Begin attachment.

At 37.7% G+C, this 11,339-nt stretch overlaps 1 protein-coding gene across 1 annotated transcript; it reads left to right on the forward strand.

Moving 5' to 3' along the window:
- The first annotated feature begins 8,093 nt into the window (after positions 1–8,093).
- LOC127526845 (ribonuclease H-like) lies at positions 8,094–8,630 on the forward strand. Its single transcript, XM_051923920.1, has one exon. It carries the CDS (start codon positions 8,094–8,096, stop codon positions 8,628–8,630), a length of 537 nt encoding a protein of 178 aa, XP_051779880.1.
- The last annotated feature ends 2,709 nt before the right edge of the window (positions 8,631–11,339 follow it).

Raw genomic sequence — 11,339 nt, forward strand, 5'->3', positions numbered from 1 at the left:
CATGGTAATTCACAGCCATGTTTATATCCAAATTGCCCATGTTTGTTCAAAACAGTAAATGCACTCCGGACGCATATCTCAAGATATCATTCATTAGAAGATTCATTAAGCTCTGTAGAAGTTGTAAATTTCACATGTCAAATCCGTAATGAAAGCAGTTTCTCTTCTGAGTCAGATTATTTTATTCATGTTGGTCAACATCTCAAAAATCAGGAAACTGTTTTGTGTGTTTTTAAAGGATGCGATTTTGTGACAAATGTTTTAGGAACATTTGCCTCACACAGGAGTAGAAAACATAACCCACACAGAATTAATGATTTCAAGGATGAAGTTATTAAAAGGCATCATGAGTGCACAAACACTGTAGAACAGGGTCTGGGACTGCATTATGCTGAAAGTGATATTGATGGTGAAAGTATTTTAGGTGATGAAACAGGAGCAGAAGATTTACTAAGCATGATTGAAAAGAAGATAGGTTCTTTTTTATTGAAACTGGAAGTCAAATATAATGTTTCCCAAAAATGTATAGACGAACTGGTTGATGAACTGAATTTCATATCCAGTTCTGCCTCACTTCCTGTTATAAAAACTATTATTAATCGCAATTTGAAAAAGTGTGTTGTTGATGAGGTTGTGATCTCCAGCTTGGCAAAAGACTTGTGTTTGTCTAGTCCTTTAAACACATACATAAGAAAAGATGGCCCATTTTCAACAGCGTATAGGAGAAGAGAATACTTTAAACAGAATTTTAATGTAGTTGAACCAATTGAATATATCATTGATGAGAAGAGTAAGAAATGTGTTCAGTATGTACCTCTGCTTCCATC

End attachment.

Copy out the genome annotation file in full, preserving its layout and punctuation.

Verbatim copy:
At 37.7% G+C, this 11,339-nt stretch overlaps 1 protein-coding gene across 1 annotated transcript; it reads left to right on the forward strand.

Moving 5' to 3' along the window:
- The first annotated feature begins 8,093 nt into the window (after positions 1–8,093).
- LOC127526845 (ribonuclease H-like) lies at positions 8,094–8,630 on the forward strand. Its single transcript, XM_051923920.1, has one exon. It carries the CDS (start codon positions 8,094–8,096, stop codon positions 8,628–8,630), a length of 537 nt encoding a protein of 178 aa, XP_051779880.1.
- The last annotated feature ends 2,709 nt before the right edge of the window (positions 8,631–11,339 follow it).

Raw genomic sequence — 11,339 nt, forward strand, 5'->3', positions numbered from 1 at the left:
CATGGTAATTCACAGCCATGTTTATATCCAAATTGCCCATGTTTGTTCAAAACAGTAAATGCACTCCGGACGCATATCTCAAGATATCATTCATTAGAAGATTCATTAAGCTCTGTAGAAGTTGTAAATTTCACATGTCAAATCCGTAATGAAAGCAGTTTCTCTTCTGAGTCAGATTATTTTATTCATGTTGGTCAACATCTCAAAAATCAGGAAACTGTTTTGTGTGTTTTTAAAGGATGCGATTTTGTGACAAATGTTTTAGGAACATTTGCCTCACACAGGAGTAGAAAACATAACCCACACAGAATTAATGATTTCAAGGATGAAGTTATTAAAAGGCATCATGAGTGCACAAACACTGTAGAACAGGGTCTGGGACTGCATTATGCTGAAAGTGATATTGATGGTGAAAGTATTTTAGGTGATGAAACAGGAGCAGAAGATTTACTAAGCATGATTGAAAAGAAGATAGGTTCTTTTTTATTGAAACTGGAAGTCAAATATAATGTTTCCCAAAAATGTATAGACGAACTGGTTGATGAACTGAATTTCATATCCAGTTCTGCCTCACTTCCTGTTATAAAAACTATTATTAATCGCAATTTGAAAAAGTGTGTTGTTGATGAGGTTGTGATCTCCAGCTTGGCAAAAGACTTGTGTTTGTCTAGTCCTTTAAACACATACATAAGAAAAGATGGCCCATTTTCAACAGCGTATAGGAGAAGAGAATACTTTAAACAGAATTTTAATGTAGTTGAACCAATTGAATATATCATTGATGAGAAGAGTAAGAAATGTGTTCAGTATGTACCTCTGCTTCCATC